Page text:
07 Nov 2016

Murphy Twin Spin

Economics, Shameless Self-Promotion 6 Comments

==> The latest episode of Contra Krugman has Tom and me discussing the FBI. (We are experts.) But for real, some good stuff on affirmative action.

==> My new EconLib is up, on problems with GDP accounting. An excerpt:

People often use the GDP formula to erroneously derive conclusions about economic causation. For example, in the wake of the financial crisis of 2008, some proponents of “stimulus” spending argued that a boost in government spending on infrastructure would obviously raise GDP because the textbooks tell us that GDP = C + I + G + (X-M). If the government increases G, according to this argument, GDP obviously must increase, as an increase on the right-hand side of the equation “had to” be balanced by a comparable increase on the left-hand side.

However, the textbook formula does not mean that (say) a $100 billion increase in G must go along with a $100 billion increase in GDP. For all we know, a $100 billion increase in G might cause a $40 billion drop in private consumption (C) and a $60 billion drop in private investment (I). In this case, GDP would remain unaffected, and the private sector would shrink to perfectly offset the growth in government. The textbook GDP formula is consistent with both outcomes, so the accounting tautology, by itself, tells us nothing about the impact of an increase in government expenditures on the economy.

6 Responses to “Murphy Twin Spin”

  1. John Arthur says:

    Hi Bob,

    Doesn’t empirical evidence suggest that the multiplier is greater than one, though not much greater? So, does it appear that there is not complete crowding out? There is usually some and does this to vary from business cycle to cycle and over the business cycle? Also, do we not need to look the efficiency of Government spending versus private sector spending, which I suspect the national accounts do not assess?


    John Arthur

  2. Jan Masek says:

    Dr. Murphy, a question for you please: how can nominal GDP EVER rise for reasons other than money printing?
    For example: if Robinson and Friday catch 1 fish a day and they have 10 ounces of gold, nominal GDP is 10 ounces (per day). If they then make a net and catch 10 fish a day, and they still have 10 ounces of gold, nominal GDP will still be 10 ounces, just the price of fish will go down to 1 ounce per fish. Real GDP went up 1000% but nominal GDP hasn’t changed.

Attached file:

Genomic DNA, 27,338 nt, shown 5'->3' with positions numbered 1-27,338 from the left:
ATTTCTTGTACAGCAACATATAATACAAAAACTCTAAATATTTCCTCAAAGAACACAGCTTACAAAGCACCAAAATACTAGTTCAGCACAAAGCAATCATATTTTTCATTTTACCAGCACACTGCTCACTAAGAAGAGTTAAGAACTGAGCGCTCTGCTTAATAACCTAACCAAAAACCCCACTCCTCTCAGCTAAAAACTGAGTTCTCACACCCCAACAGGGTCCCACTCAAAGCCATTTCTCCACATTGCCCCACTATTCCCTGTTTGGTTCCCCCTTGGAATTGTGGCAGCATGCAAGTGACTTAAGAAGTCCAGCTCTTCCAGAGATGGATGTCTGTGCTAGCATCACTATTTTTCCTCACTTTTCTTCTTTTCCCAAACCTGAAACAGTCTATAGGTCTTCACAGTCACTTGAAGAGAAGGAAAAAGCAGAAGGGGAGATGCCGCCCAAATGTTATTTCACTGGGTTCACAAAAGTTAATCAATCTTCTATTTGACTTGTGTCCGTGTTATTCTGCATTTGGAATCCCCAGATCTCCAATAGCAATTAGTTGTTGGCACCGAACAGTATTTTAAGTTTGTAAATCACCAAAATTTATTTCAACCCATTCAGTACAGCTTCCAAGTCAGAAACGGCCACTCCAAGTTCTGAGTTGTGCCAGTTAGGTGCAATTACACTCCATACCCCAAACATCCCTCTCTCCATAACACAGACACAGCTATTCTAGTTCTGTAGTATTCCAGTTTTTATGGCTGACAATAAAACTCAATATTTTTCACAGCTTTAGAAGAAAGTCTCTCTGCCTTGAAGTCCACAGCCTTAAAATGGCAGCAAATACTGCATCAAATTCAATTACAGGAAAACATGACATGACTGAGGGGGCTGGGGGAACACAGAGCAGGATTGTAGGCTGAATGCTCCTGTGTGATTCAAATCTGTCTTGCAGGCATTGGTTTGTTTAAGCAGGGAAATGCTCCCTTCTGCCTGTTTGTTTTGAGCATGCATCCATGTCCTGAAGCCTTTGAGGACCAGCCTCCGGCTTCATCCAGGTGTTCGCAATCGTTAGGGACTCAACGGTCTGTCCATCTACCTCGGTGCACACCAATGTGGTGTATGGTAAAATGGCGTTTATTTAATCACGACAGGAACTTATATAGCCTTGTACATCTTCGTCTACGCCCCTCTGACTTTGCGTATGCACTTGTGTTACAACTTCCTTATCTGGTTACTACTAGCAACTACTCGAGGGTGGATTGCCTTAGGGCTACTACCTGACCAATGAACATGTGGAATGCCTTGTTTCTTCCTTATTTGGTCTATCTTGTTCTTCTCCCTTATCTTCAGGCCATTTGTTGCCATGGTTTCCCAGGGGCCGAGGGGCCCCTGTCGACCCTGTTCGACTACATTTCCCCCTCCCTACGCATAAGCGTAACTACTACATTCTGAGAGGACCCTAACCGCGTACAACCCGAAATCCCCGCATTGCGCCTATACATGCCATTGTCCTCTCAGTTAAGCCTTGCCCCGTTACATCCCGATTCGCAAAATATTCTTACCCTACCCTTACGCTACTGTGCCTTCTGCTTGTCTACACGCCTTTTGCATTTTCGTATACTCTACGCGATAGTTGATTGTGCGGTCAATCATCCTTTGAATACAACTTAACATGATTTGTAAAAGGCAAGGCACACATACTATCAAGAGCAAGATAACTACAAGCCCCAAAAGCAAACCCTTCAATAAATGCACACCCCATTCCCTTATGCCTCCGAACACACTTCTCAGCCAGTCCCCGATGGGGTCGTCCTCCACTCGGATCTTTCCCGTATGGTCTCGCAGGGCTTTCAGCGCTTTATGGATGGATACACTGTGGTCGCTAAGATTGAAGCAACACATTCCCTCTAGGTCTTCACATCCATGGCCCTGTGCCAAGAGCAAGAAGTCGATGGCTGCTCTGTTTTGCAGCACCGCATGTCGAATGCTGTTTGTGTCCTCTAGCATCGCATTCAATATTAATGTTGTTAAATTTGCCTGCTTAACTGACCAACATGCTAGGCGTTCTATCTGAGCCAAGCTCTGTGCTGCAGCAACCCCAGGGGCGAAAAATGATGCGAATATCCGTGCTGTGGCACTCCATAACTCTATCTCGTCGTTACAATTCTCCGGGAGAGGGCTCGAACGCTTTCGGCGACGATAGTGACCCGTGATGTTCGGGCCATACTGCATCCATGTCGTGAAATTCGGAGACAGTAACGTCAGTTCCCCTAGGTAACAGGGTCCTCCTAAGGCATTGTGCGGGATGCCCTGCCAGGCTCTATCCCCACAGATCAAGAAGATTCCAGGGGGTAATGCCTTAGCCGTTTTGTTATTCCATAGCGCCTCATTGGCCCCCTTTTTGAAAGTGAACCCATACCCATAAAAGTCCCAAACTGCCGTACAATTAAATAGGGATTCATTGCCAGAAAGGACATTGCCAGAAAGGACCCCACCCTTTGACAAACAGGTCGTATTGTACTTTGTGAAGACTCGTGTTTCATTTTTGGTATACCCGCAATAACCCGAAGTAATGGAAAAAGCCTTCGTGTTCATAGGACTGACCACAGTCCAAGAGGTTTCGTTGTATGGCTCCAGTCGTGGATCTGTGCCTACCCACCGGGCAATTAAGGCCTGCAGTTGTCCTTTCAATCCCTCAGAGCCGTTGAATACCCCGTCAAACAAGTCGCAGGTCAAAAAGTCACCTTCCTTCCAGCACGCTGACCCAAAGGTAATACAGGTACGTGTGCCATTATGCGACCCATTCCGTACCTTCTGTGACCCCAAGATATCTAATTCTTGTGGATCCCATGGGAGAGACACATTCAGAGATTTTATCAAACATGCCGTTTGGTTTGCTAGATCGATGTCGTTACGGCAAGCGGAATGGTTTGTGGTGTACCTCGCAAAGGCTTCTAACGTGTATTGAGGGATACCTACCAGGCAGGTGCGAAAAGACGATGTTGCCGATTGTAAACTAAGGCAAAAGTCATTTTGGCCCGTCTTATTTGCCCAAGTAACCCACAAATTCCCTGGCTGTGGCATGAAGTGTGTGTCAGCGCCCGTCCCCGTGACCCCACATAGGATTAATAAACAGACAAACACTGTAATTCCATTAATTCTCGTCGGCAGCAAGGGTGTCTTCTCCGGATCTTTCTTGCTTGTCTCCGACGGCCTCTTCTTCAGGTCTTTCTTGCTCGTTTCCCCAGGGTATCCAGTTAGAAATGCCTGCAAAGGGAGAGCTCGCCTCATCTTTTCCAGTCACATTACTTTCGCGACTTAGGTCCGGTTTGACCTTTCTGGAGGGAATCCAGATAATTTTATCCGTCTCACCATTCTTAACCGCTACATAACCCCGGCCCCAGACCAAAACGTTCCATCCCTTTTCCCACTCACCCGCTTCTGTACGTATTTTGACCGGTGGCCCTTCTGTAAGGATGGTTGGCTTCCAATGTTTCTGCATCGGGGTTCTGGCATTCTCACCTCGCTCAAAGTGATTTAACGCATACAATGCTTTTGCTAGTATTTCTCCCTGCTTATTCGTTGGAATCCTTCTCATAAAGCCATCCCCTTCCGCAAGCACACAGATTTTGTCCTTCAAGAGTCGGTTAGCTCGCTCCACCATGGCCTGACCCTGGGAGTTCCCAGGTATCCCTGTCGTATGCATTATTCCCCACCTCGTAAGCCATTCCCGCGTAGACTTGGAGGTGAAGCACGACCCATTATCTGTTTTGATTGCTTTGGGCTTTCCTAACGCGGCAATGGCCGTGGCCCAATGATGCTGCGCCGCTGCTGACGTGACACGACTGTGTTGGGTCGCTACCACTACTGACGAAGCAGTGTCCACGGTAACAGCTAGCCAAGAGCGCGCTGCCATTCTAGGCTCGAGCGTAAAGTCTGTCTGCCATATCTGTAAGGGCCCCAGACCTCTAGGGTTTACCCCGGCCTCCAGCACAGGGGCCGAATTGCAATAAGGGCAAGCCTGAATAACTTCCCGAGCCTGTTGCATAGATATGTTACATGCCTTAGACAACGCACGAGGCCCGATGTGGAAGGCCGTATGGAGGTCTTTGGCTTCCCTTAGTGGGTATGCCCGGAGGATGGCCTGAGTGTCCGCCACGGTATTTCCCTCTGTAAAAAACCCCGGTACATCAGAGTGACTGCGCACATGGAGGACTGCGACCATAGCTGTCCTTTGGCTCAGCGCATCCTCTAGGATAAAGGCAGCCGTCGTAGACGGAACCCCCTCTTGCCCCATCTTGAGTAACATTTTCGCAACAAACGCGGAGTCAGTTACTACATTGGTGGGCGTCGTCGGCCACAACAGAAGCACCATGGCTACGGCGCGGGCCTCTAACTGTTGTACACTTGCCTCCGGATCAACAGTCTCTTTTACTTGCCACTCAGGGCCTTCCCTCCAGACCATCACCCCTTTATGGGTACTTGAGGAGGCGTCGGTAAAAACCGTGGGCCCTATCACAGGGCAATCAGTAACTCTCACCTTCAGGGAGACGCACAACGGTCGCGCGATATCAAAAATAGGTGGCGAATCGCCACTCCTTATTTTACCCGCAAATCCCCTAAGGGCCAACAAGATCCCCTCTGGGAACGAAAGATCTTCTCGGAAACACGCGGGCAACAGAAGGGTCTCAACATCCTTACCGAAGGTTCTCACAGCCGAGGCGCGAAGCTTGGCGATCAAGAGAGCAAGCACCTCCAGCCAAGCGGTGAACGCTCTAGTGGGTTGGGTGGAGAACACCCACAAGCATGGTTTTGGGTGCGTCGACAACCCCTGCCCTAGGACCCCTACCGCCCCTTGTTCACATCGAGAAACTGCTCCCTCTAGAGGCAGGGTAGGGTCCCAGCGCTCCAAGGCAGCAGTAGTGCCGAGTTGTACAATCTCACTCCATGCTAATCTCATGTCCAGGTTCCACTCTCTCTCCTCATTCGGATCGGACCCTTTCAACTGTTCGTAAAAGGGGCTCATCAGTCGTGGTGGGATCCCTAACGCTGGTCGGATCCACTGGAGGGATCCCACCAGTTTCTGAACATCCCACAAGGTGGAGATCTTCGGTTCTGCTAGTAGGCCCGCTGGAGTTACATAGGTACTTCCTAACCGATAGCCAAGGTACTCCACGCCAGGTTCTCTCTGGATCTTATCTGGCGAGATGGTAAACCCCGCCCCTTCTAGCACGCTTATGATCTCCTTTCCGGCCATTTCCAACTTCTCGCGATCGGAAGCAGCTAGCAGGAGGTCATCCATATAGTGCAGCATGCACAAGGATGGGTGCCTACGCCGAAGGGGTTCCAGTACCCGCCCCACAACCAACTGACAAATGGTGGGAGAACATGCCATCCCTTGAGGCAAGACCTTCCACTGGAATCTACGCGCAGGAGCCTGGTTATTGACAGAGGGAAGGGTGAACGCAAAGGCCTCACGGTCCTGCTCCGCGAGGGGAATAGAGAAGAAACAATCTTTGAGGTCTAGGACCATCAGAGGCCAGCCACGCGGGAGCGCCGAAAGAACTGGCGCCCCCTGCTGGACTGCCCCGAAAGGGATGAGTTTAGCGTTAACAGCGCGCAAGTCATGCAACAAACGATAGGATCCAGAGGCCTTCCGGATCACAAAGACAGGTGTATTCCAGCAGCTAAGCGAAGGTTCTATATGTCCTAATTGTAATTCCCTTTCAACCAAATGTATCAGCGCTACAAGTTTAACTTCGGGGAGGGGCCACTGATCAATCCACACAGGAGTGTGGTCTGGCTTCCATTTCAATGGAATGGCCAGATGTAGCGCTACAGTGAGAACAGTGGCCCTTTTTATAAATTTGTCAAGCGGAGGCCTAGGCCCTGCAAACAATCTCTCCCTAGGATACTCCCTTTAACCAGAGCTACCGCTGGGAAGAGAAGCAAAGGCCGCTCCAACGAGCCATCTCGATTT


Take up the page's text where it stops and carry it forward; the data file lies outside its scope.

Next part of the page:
What am I missing? I must be, because no matter the “pitfalls” in GDP accounting, Austrian economists still find ” the concept of GDP useful”. If I was right, it would be totally and utterly useless.

    • Bob Murphy says:

      Jan, well, most economists use “real” GDP, and that’s what I meant when I said it was still a useful concept.

      If you’re asking, “Would it have been better for the world if Kuznets never invented it?” maybe so. Probably.

  3. Jan Masek says:

    Thank you Dr. Murphy. I agree real GDP is what you meant, sorry I didn’t say so.
    And real = nominal / deflator so if you get the deflator right you get the real GDP right, in principle. But am I right and is it accepted by mainstream that nominal GDP can only ever change if money stock changes? Or is it more nuanced, e.g.money velocity comes into equation?

    • Bob Murphy says:

      Yes, velocity comes into play Jan. E.g. if demand to hold (real) money balances falls in half, then prices double. But if real GDP stays the same (let’s assume for sake of argument), then nominal GDP doubles. In terms of MV = PQ, you have a doubling of V and a doubling of P.

      • Jan Masek says:

        Thank you Dr. Murphy, makes sense. It’s elementary really, I should have known that. It’s just that during college I kinda tuned out and started paying attention only after I read MR and you, so your quibbles about the nuanced deficiencies of GDP are easier for me to grasp than the basics which I should know but slept through back in the day.. 🙂 so thank you.

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